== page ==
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(Yonhap Interview) Cho Byoung-soo, architect who blends structures with landscape

2017/06/09 18:01

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By Woo Jae-yeon

SEOUL, June 9 (Yonhap) -- BCHO Architects Associates, which architect Cho Byoung-soo founded in 1994, is located in a back alley of a southern residential area of Seoul. From the unassuming entrance of the company -- with no sign whatsoever indicating its existence -- one might take a wild guess as to how he perceives the relationship between a building structure and its environment.

Not surprisingly, his portfolio for the past few decades confirms that he pursues the least artificial intervention and the maximum level of harmony between the two.

Take his Earth House, a library and meditation house in Yangpyeong, Gyeonggi Province.

Built in honor of Korea's greatly respected poet Yoon Dong-joo, the house is nestled beneath the earth, seamlessly blending into the surrounding nature and its landscape. The beauty of the structure lies in its simplicity and unpretentiousness.

This photo provided by BCHO Architects Associates shows Earth House in Yangpyeong, Gyeonggi Province. (Yonhap) This photo provided by BCHO Architects Associates shows Earth House in Yangpyeong, Gyeonggi Province. (Yonhap)

This photo provided by BCHO Architects Associates shows doors at Earth House in Yangpyeong, Gyeonggi Province. (Yonhap) This photo provided by BCHO Architects Associates shows doors at Earth House in Yangpyeong, Gyeonggi Province. (Yonhap)

It is not hard to find cases where he changed a design plan to save a few trees or rocks on the construction sites, or to incorporate rundown houses into a soon-to-be-built structure.

All of which had been already there well before a new building threatened to displace them. And the architect decided the existing one -- be it nature or a man-made structure -- simply had a bigger say. Period.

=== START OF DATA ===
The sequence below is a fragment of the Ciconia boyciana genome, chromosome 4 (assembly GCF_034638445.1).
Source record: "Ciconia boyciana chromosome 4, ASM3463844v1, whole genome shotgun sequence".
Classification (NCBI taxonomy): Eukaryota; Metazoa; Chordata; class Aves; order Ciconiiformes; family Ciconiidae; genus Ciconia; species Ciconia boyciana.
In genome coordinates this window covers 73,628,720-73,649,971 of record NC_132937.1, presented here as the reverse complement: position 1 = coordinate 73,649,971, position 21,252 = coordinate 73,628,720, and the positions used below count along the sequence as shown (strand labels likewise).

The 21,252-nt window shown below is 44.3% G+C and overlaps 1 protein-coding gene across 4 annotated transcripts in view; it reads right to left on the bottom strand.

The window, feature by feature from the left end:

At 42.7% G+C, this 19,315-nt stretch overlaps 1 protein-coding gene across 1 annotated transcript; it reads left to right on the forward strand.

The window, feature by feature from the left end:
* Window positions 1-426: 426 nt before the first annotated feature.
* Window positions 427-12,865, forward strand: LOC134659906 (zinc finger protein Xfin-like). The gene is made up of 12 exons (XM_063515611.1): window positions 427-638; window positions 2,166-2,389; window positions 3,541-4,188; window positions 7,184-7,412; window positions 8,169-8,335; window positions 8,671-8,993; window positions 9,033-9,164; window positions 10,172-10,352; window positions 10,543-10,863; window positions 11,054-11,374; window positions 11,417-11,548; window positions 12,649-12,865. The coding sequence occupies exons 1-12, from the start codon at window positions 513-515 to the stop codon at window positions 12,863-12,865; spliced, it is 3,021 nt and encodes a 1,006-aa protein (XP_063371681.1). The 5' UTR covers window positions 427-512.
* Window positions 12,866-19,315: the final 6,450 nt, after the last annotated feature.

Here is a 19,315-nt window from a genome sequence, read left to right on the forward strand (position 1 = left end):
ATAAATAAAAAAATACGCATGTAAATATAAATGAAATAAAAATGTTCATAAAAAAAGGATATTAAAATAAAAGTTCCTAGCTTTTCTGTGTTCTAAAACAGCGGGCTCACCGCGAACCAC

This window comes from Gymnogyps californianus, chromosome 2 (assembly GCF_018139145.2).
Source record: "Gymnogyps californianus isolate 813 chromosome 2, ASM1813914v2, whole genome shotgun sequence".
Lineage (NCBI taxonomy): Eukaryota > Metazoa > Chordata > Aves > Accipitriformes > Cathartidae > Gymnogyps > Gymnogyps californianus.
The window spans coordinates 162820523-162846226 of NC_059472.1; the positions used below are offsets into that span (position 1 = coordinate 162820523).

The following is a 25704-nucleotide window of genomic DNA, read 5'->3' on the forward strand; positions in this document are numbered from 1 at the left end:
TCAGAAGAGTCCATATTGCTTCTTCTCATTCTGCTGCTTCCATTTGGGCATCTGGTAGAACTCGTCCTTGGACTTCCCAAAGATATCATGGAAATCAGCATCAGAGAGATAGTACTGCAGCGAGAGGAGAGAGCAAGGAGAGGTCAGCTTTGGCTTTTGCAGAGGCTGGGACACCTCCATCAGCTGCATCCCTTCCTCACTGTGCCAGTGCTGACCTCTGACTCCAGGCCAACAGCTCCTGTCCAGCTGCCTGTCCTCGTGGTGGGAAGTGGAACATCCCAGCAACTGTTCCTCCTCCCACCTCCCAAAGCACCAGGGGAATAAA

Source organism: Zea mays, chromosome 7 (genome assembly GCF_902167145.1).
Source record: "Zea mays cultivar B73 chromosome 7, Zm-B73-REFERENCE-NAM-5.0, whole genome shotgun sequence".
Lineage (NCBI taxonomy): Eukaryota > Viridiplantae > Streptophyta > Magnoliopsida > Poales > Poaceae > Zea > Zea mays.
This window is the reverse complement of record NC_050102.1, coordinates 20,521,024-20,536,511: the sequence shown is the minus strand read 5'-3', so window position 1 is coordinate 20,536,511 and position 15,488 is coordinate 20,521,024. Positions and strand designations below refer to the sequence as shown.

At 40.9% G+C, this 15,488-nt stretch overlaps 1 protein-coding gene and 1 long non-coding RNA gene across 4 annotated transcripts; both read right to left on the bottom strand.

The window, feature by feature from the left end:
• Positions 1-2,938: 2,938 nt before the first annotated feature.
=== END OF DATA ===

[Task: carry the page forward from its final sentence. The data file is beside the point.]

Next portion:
"What has originally existed should be respected more than what comes after that," Cho said during a recent interview with Yonhap News Agency.

Recently he transformed an old wire rope factory in the port city of Busan into the cultural complex "F1963," while keeping the existing frameworks intact and recycling the more-than-half-century old structure for decoration.

This undated photo provided by BCHO Architects Associates and taken by photographer Kim Jae-kyung shows architect Cho Byoung-soo. (Yonhap) This undated photo provided by BCHO Architects Associates and taken by photographer Kim Jae-kyung shows architect Cho Byoung-soo. (Yonhap)

This photo provided by BCHO Architects Associates shows U-shaped House in Yangpyeong, Gyeonggi Province. (Yonhap) This photo provided by BCHO Architects Associates shows U-shaped House in Yangpyeong, Gyeonggi Province. (Yonhap)

Born in 1957 in Seoul, a young Cho often spent his school vacations in a mountainous town in Sangju, North Gyeongsang Province, which was too remote to have electricity.

Cho said he liked to observe sunlight reflected on a puddle and smell impending rain in the air. He spent his time either daydreaming or making toys from, for example, a broken umbrella, to give away to friends.

As a young adult, he became absolutely fascinated with Seoul's new architectural ambitions, like Sejong Center for the Performing Arts, and the plain beauty of the design plans of those buildings.

By the '90s, he seemed to have already had a clear conviction on architecture -- preserving the old as much as possible and presenting a new architectural aspect in the most dramatic way.

So for him, the complete demolition in 1995 of the office of the Governor-General alarmed him, to say the least. The building was constructed inside Gyeongbok Palace by the Japanese who annexed and ruled Korea for 1910-1945. He believed it was one of the misjudged decisions in Korea's architectural history.

"I argued at that time we should leave parts of the building as evidence so that our offspring could learn from it," he said. "Demolishing the building doesn't mean we can delete what happened. It doesn't feel right to just uproot part of our history just like that."

   No less importantly, he believes man-made structures should make people connect with nature.

"Buildings of today somewhat disconnect people from it. By minimizing artificial intervention, I try to maximize people's experience with it."

  

This photo provided by BCHO Architects Associates shows Twin Trees, a commercial and office building complex in Seoul. (Yonhap) This photo provided by BCHO Architects Associates shows Twin Trees, a commercial and office building complex in Seoul. (Yonhap)

This photo provided by BCHO Architects Associates shows Four Box House in Seoul. (Yonhap) This photo provided by BCHO Architects Associates shows Four Box House in Seoul. (Yonhap)

jaeyeon.woo@yna.co.kr

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